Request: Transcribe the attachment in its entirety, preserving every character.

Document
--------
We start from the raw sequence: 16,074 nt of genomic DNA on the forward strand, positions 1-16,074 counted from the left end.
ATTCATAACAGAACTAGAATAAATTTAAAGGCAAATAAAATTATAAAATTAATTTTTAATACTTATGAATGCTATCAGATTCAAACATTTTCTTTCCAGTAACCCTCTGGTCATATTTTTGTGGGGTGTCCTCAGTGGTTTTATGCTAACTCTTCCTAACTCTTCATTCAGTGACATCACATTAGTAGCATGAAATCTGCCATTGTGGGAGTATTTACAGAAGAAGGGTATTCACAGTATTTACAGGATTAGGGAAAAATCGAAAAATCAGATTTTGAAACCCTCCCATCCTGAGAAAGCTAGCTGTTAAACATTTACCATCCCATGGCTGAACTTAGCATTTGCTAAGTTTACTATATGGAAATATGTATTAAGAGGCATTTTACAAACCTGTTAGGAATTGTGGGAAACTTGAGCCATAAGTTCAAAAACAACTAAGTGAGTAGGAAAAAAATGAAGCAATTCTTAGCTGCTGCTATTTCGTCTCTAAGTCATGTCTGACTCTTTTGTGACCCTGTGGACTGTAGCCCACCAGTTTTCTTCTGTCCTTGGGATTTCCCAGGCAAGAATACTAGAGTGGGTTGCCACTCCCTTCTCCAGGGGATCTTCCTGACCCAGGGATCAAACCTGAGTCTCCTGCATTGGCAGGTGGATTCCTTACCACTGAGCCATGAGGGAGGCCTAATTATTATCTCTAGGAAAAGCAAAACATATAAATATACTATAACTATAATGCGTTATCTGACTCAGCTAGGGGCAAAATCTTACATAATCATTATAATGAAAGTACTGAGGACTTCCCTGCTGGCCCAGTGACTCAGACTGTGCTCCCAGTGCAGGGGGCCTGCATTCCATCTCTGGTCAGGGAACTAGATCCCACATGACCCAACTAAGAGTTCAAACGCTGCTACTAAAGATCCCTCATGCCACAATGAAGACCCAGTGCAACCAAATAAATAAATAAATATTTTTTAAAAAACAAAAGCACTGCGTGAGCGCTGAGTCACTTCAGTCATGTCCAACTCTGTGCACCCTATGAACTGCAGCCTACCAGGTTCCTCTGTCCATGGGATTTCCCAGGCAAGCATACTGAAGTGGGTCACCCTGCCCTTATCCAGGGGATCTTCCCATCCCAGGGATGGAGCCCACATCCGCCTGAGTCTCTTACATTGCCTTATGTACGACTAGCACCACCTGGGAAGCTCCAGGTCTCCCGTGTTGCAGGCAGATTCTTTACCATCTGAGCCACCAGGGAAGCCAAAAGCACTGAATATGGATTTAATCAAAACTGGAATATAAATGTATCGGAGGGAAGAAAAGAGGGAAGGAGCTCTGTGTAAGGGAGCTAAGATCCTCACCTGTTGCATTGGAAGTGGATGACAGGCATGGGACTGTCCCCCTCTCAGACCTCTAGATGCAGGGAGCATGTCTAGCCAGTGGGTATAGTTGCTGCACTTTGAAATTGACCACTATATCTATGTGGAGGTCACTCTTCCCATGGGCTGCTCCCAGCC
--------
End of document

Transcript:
We start from the raw sequence: 16,074 nt of genomic DNA on the forward strand, positions 1-16,074 counted from the left end.
ATTCATAACAGAACTAGAATAAATTTAAAGGCAAATAAAATTATAAAATTAATTTTTAATACTTATGAATGCTATCAGATTCAAACATTTTCTTTCCAGTAACCCTCTGGTCATATTTTTGTGGGGTGTCCTCAGTGGTTTTATGCTAACTCTTCCTAACTCTTCATTCAGTGACATCACATTAGTAGCATGAAATCTGCCATTGTGGGAGTATTTACAGAAGAAGGGTATTCACAGTATTTACAGGATTAGGGAAAAATCGAAAAATCAGATTTTGAAACCCTCCCATCCTGAGAAAGCTAGCTGTTAAACATTTACCATCCCATGGCTGAACTTAGCATTTGCTAAGTTTACTATATGGAAATATGTATTAAGAGGCATTTTACAAACCTGTTAGGAATTGTGGGAAACTTGAGCCATAAGTTCAAAAACAACTAAGTGAGTAGGAAAAAAATGAAGCAATTCTTAGCTGCTGCTATTTCGTCTCTAAGTCATGTCTGACTCTTTTGTGACCCTGTGGACTGTAGCCCACCAGTTTTCTTCTGTCCTTGGGATTTCCCAGGCAAGAATACTAGAGTGGGTTGCCACTCCCTTCTCCAGGGGATCTTCCTGACCCAGGGATCAAACCTGAGTCTCCTGCATTGGCAGGTGGATTCCTTACCACTGAGCCATGAGGGAGGCCTAATTATTATCTCTAGGAAAAGCAAAACATATAAATATACTATAACTATAATGCGTTATCTGACTCAGCTAGGGGCAAAATCTTACATAATCATTATAATGAAAGTACTGAGGACTTCCCTGCTGGCCCAGTGACTCAGACTGTGCTCCCAGTGCAGGGGGCCTGCATTCCATCTCTGGTCAGGGAACTAGATCCCACATGACCCAACTAAGAGTTCAAACGCTGCTACTAAAGATCCCTCATGCCACAATGAAGACCCAGTGCAACCAAATAAATAAATAAATATTTTTTAAAAAACAAAAGCACTGCGTGAGCGCTGAGTCACTTCAGTCATGTCCAACTCTGTGCACCCTATGAACTGCAGCCTACCAGGTTCCTCTGTCCATGGGATTTCCCAGGCAAGCATACTGAAGTGGGTCACCCTGCCCTTATCCAGGGGATCTTCCCATCCCAGGGATGGAGCCCACATCCGCCTGAGTCTCTTACATTGCCTTATGTACGACTAGCACCACCTGGGAAGCTCCAGGTCTCCCGTGTTGCAGGCAGATTCTTTACCATCTGAGCCACCAGGGAAGCCAAAAGCACTGAATATGGATTTAATCAAAACTGGAATATAAATGTATCGGAGGGAAGAAAAGAGGGAAGGAGCTCTGTGTAAGGGAGCTAAGATCCTCACCTGTTGCATTGGAAGTGGATGACAGGCATGGGACTGTCCCCCTCTCAGACCTCTAGATGCAGGGAGCATGTCTAGCCAGTGGGTATAGTTGCTGCACTTTGAAATTGACCACTATATCTATGTGGAGGTCACTCTTCCCATGGGCTGCTCCCAGCC